The Five Love Languages

In reflecting back on Valentine’s Day, I think it’s important to dig a bit deeper and see what we can do to make the entire year as loving as February 14th tends to be. Valentine’s Day has become quite commercialized in America, I doubt anyone would argue that.  Under all the glitter and greeting cards there is actually thread of kindness and love rarely seen as prevalently as on that day.  I see this between spouses, in dating relationships, between parents and children…even in the workplace.  It’s almost as if people use the holiday as a reminder that they can and SHOULD be nice to one another periodically. 

Gary Chapman is the author of The Five Love Languages and is a relationship counselor.  The Five Love Languages is a guidebook for how to rekindle that appreciation and love you have for those in your life and express it to them in a way that will be picked up on their radar.  He has concluded that there are five “languages” that people like to receive love: words, acts, gifts, time, and touch. The problem he seeks to address is that in our relationships, we often express love in the manner we would like to receive it…without realizing that this may not be the language of the receiver. If you are a parent, child, spouse, significant other, boss, and/or employee, I would strongly urge you to read this book or it’s appropriate adaptation and challenge yourself to speak the love language of the receiver! Give it a try…see what changes take place in your life…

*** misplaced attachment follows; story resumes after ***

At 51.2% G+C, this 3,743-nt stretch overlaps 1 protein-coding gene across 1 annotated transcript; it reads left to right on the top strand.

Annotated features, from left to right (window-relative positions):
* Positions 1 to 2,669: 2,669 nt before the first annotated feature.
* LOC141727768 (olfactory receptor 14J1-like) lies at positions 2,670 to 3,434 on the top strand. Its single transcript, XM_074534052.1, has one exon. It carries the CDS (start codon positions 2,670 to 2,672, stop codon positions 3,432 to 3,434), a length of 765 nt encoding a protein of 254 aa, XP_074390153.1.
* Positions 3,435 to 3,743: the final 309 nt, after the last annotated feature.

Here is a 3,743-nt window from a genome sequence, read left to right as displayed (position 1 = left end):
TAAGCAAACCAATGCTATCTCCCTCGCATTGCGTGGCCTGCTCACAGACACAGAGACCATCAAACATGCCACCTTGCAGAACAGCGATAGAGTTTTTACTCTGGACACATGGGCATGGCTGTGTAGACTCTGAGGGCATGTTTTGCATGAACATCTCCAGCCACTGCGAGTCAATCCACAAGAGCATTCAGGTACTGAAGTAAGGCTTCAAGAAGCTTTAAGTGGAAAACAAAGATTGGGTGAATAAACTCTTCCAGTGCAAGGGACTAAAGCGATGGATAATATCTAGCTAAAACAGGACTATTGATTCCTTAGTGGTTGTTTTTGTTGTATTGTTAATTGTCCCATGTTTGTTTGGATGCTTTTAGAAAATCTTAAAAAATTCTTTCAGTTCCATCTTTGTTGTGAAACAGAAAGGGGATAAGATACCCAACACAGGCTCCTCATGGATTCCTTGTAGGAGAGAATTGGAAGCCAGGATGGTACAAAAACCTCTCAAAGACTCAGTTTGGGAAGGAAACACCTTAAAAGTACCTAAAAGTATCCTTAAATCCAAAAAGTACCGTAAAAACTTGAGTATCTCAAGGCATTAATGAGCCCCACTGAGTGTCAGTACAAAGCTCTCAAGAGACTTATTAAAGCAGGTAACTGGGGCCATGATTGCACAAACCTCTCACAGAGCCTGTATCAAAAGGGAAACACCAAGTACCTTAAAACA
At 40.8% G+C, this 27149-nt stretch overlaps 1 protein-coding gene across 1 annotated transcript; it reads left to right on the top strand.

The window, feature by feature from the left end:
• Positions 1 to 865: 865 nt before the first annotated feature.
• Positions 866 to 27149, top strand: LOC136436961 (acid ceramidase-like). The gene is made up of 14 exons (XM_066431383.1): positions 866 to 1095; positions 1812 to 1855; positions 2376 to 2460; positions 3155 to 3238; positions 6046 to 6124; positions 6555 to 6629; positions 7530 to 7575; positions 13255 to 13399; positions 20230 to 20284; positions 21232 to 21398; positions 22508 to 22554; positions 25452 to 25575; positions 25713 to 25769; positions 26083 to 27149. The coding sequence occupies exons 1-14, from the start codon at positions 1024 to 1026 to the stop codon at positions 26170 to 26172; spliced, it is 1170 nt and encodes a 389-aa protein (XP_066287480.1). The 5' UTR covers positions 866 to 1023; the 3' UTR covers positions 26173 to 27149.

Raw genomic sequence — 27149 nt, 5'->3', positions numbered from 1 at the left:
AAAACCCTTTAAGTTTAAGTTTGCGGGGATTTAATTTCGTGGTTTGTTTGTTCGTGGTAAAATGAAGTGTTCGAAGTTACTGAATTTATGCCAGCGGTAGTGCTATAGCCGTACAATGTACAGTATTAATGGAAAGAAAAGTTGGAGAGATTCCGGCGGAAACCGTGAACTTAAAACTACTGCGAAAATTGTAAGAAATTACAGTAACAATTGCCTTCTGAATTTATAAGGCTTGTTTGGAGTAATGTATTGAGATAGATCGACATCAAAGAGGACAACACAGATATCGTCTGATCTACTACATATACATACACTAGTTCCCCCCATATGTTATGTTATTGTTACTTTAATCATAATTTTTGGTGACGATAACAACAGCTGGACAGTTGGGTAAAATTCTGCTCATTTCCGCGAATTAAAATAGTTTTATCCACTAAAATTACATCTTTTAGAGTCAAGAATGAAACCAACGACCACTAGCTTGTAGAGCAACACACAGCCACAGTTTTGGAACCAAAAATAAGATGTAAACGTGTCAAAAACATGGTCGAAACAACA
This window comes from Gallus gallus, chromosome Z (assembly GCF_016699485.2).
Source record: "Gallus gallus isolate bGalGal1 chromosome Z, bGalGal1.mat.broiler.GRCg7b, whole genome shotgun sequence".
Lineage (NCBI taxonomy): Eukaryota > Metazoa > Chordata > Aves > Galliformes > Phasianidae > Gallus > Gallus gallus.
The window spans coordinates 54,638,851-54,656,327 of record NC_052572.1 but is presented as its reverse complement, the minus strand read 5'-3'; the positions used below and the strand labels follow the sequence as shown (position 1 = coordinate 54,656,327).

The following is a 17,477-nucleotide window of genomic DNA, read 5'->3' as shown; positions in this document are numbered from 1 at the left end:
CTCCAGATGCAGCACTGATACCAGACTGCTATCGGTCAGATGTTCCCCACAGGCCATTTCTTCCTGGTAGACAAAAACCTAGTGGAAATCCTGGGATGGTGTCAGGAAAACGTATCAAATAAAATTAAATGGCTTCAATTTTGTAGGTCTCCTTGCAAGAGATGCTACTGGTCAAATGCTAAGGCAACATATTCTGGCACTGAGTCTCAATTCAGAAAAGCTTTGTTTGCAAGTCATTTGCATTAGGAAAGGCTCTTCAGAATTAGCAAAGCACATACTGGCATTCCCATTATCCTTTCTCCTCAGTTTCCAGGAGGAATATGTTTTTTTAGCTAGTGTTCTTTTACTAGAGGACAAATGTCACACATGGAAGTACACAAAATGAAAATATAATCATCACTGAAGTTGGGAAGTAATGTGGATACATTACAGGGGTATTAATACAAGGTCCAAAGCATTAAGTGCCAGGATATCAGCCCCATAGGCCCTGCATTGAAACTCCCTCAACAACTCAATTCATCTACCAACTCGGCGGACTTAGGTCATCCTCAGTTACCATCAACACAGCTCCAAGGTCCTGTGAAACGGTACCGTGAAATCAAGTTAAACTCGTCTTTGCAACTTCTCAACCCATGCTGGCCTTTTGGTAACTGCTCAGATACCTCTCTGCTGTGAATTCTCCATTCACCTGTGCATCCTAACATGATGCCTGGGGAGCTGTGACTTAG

It’s about what you see…

This is one of my favorite quotes by far.  It speaks volumes to me about acceptance and the need for understanding in this world.  I have a bit of admiration for Thoreau as he was a non-conformist back when being a hipster was NOT cool! He was pre-dialectical before Dialectical Behavioral Therapy was cool! Thoreau was an advocate for finding the middle ground…specifically between nature and culture. He was an avid hiker and a political writer.

As the quote itself goes, I feel that it encompasses a problem I see often in private practice: the struggle that young people have with trekking outside the box. In short, this quote is about seeing past what society labels as desirable or undesirable and being willing to form your own opinions.


Inspiration within the Super Bowl?

I must admit, I’m not much of a sports fan…but Google’s Trending Topics brought this story to my attention ( The Blind Side movie portrayed Michael Oher as a slow-witted young man who really had no knowledge of football until the Tuohy family took him in and molded him into the football player he currently is with the Baltimore Ravens. Apparently, Oher would like the world to know that this may have had more to do with the cinematics of Hollywood than the actual truth.  Oher is using this Superbowl to show the world that there is more to him than meets the eye. 

I’d be willing to bet that at one time or another we have all wanted to challenge other’s perceptions of ourselves. The difference between the average person and Michael Oher is that we all don’t get the opportunity to utilize national television in our efforts! We certainly can gain inspiration from Oher though, inspiration that despite what other’s have been told or may think about us, we can always strive to show our true character with our actions. Day to day, you can also live with integrity, use your actions to be the person you want to be…not the person others may think you are. Challenge their perceptions.